On Thursday morning the North Gauteng High Court has ruled against an application to have the decision to implement electronic tolling on Gauteng roads reviewed and set aside.
"In my view the application cannot succeed," Judge Louis Vorster said.
The judge did not rule in favour of the applicant, the Opposition to Urban Tolling Alliance (Outa), and furthermore ordered that it pay costs.
The contentious 185km stretch of Gauteng roads planned for e-tolling has been subject to a number of legal battles and Outa in fact appeared to be gaining ground earlier this year when an urgent interdict against the implementation of the project was granted.
Vorster, in handing down the judgment ruled that the necessary public consultation had in fact taken place, said the matter of financing of the project did not require the consent of the public.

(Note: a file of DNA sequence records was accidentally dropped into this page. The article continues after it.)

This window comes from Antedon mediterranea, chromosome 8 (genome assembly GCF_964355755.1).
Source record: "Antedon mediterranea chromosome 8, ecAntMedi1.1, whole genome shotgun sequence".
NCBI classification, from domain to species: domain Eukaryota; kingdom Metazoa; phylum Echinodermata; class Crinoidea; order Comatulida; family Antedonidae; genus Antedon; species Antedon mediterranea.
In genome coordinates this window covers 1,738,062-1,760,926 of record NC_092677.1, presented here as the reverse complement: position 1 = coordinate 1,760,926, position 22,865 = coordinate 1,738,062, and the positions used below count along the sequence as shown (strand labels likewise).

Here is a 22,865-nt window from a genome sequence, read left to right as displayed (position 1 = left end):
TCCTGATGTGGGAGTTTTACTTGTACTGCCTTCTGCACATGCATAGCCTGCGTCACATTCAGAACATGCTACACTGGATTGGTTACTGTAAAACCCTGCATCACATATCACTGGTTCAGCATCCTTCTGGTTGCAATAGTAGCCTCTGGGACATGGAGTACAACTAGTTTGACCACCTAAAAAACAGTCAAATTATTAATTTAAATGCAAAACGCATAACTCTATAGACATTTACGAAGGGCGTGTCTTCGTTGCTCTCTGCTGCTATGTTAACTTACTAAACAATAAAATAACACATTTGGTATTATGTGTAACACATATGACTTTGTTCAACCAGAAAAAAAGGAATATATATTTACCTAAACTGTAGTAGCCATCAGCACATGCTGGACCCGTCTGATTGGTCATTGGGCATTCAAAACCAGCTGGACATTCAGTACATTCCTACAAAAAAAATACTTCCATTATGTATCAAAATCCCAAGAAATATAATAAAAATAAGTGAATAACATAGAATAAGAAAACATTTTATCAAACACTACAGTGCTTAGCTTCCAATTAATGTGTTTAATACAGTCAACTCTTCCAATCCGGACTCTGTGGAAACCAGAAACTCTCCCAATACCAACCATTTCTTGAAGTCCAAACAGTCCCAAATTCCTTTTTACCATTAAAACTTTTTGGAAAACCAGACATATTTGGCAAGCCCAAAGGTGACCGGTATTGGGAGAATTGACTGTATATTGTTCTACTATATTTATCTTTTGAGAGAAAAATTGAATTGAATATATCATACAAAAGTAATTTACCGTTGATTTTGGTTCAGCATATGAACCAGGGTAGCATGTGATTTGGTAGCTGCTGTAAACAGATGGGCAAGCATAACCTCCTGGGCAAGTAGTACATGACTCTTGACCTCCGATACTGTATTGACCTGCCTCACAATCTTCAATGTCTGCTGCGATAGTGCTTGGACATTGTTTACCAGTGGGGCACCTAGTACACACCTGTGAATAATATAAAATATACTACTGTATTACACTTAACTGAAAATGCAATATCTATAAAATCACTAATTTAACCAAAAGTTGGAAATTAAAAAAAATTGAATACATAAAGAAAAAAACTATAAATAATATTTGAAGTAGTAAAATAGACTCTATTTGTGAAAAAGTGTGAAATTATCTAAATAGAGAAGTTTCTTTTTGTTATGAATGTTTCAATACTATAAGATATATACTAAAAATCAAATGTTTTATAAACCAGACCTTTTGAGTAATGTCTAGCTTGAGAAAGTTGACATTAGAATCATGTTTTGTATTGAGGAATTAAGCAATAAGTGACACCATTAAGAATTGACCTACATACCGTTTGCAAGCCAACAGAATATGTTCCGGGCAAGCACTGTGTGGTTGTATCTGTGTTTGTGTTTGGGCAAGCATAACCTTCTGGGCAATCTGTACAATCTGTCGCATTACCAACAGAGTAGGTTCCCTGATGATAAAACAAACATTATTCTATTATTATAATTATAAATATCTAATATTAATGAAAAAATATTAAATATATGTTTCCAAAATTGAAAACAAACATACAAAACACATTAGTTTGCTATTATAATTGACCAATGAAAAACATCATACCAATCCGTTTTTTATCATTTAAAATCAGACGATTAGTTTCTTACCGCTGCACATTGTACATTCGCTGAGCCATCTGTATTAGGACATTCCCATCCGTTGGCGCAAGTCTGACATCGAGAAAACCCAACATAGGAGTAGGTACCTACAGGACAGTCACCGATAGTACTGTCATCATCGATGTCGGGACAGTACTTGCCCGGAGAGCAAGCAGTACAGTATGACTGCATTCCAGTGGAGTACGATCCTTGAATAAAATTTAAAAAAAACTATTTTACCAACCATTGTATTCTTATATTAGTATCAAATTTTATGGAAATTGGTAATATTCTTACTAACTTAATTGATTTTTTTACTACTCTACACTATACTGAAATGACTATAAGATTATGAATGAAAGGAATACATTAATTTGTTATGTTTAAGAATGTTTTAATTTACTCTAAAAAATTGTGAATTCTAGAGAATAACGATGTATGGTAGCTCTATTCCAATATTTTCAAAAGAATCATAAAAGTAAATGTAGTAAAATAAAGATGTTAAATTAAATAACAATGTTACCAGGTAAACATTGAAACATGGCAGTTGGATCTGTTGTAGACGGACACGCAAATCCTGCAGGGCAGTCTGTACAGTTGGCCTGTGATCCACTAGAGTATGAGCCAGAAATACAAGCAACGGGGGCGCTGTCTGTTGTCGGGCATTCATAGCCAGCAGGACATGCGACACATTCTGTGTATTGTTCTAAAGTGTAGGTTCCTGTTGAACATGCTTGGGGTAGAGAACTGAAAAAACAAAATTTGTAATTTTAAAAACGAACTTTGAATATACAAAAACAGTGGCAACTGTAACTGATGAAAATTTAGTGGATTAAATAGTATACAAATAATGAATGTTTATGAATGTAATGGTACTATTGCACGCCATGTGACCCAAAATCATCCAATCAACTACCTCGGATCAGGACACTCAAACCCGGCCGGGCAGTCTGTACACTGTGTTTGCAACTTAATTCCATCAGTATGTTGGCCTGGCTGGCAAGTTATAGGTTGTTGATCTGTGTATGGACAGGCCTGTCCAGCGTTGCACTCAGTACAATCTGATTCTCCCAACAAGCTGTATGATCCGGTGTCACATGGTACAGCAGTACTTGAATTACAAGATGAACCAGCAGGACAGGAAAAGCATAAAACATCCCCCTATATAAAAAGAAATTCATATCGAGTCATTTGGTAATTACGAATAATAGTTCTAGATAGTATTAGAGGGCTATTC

Nazir Alli, chief executive of the defendant, the South African National Roads Agency Limited (Sanral), said he hoped the public would now respect the court's decision.
Outa chairperson Wayne Duvenage said he was very disappointed but said this would not be the end of the battle and urged motorists not to buy e-tags.
The tolling system requires commuters to fit an e-tag that will monitor each time they pass a gantry on the highway and be charged electronically. Vehicles without an e-tag will have their licence plates monitored and billed for their journeys. If people refuse to pay their bill, they will be barred from renewing their vehicle licenses until all outstanding fees have been paid. – Additional reporting by Sapa.